If Rick Dudley doesn’t stay to GM in Winnipeg, is Kevin Cheveldayoff the next pilot of the franchise?

One of the uglier parts to seeing a team change owners and locations is that that could mean changes in the front office. After all, new owners might want to go in a different direction than what the previous leadership wanted and in the case of the Atlanta Thrashers that might not be all so bad.

One guy who did a lot to help start turning the corner in Atlanta this past season was GM Rick Dudley. Dudley helped pick apart the Chicago Blackhawks last summer after helping build them years ago. He brough Andrew Ladd and Dustin Byfuglien into the fold in Atlanta where they both had great seasons. He staked his faith in Ondrej Pavelec to be a key goalie and helped bring in Craig Ramsay to coach to the team. While the Thrashers missed the playoffs yet again, the new owners from True North might be looking to bring their own guys into the mix.

According to Tim Campbell from the Winnipeg Free Press, that connection to the Blackhawks that brough Dudley to Atlanta might be bringing his successor to Manitoba in the form of Blackhawks assistant GM and senior director of hockey operations Kevin Cheveldayoff.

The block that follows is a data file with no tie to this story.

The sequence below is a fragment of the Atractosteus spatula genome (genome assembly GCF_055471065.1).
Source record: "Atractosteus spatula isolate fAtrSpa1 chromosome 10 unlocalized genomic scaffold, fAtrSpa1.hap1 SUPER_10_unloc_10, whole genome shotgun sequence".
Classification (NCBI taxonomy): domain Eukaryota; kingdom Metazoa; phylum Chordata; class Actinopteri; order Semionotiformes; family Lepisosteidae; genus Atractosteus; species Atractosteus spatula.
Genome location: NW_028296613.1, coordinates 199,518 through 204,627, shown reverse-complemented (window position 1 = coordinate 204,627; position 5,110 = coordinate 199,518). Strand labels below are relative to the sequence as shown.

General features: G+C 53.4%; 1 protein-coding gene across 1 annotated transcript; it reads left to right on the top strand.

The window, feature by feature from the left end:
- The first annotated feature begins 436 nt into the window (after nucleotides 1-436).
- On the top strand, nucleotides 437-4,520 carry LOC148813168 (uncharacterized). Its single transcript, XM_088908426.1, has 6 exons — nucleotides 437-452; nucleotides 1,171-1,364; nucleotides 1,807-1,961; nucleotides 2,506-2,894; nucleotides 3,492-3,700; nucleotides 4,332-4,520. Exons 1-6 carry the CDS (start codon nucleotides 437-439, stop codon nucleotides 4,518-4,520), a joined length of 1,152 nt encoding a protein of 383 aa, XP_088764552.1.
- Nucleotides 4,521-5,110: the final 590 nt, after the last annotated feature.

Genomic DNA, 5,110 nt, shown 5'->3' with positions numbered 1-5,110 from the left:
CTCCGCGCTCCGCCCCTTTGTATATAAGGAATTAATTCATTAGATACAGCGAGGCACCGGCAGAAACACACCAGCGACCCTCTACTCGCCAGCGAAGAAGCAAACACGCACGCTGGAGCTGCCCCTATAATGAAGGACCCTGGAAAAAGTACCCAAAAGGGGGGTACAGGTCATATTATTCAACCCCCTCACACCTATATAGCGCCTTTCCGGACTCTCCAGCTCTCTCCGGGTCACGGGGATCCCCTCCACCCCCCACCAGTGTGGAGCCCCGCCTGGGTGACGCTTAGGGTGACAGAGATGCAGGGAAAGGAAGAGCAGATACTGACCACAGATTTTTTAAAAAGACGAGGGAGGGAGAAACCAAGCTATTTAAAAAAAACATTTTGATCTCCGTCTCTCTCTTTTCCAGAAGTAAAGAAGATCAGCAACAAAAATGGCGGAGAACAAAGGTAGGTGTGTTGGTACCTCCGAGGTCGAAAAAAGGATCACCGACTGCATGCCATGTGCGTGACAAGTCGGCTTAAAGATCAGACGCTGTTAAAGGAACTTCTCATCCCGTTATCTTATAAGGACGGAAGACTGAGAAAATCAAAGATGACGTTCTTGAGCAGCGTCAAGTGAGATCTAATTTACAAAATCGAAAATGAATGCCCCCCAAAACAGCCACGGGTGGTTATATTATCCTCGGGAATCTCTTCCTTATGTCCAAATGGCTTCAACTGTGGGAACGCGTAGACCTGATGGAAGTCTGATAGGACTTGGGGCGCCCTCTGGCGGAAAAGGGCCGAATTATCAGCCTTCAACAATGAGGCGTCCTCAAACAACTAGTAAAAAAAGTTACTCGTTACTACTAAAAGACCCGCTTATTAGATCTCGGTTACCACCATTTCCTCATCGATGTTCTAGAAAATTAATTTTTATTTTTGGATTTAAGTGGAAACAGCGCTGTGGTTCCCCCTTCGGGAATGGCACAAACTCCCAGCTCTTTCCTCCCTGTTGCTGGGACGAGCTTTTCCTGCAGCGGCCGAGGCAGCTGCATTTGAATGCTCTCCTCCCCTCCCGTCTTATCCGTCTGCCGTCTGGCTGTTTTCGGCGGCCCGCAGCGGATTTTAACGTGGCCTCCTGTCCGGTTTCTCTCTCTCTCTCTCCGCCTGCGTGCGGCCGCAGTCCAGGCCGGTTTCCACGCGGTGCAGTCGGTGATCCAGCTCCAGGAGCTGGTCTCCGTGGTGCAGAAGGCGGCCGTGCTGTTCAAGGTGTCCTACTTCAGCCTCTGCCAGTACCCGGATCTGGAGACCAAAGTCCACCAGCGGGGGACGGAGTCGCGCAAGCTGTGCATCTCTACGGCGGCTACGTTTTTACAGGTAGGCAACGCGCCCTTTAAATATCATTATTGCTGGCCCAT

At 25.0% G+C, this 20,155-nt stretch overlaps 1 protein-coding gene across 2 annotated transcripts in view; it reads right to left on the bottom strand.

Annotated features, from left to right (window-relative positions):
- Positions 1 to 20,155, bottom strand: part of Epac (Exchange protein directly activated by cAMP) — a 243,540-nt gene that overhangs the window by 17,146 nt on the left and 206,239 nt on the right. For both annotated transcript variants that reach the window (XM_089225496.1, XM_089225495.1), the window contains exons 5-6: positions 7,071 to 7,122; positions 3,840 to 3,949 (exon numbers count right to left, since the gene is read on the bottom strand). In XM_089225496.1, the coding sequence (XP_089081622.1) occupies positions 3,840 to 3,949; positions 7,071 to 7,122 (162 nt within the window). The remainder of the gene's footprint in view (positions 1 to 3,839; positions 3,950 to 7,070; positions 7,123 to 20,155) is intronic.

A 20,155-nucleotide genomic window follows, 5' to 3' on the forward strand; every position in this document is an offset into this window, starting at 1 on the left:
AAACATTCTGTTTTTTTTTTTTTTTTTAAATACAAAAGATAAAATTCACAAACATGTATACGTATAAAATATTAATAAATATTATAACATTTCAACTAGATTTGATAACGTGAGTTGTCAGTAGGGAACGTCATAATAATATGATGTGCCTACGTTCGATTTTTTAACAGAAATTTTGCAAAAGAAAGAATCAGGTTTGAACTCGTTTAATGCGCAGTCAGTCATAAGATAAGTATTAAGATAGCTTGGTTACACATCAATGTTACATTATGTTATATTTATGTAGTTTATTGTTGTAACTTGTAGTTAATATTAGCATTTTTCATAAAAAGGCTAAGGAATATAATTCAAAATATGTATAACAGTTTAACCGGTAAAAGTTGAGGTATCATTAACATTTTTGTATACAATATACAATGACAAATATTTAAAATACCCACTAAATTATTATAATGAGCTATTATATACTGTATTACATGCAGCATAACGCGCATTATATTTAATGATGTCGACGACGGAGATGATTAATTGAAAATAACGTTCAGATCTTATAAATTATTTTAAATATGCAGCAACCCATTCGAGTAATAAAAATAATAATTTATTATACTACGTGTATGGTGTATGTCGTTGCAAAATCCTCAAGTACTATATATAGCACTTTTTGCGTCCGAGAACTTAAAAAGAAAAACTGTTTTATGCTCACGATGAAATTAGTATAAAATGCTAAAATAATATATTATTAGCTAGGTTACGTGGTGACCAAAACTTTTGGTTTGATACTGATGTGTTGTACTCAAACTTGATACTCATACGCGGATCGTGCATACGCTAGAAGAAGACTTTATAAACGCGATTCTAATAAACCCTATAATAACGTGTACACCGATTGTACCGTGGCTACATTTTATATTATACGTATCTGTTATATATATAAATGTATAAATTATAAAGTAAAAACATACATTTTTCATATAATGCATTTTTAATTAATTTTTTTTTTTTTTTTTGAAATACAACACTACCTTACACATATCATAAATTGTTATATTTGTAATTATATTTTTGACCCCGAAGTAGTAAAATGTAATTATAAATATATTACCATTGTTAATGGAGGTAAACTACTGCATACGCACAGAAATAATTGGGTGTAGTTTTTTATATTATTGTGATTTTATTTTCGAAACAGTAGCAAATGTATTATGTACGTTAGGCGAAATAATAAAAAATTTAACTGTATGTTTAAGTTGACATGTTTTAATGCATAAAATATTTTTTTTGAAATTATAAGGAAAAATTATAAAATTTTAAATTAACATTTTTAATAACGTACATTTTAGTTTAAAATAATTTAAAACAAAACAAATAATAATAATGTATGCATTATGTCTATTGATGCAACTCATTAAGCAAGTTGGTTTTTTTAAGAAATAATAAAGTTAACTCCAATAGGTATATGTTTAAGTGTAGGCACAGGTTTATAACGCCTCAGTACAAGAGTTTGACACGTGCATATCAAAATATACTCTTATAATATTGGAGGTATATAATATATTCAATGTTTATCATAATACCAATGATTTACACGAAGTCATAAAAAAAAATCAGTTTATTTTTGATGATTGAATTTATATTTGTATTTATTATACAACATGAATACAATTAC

After a Thursday meeting with True North chairman Mark Chipman and hockey senior vice-president Craig Heisinger at the NHL’s scouting combine, current Atlanta Thrashers GM Rick Dudley does not appear to be a slam-dunk to move with the club to Winnipeg. Nobody at True North will talk about it and there are strong rumblings here that Dudley will either be re-assigned or dismissed, that True North wants to go in another direction with its own people.

The Free Press spoke to Cheveldayoff here this morning. His first response when asked for a conversation was that such a request would have to go through the Blackhawks.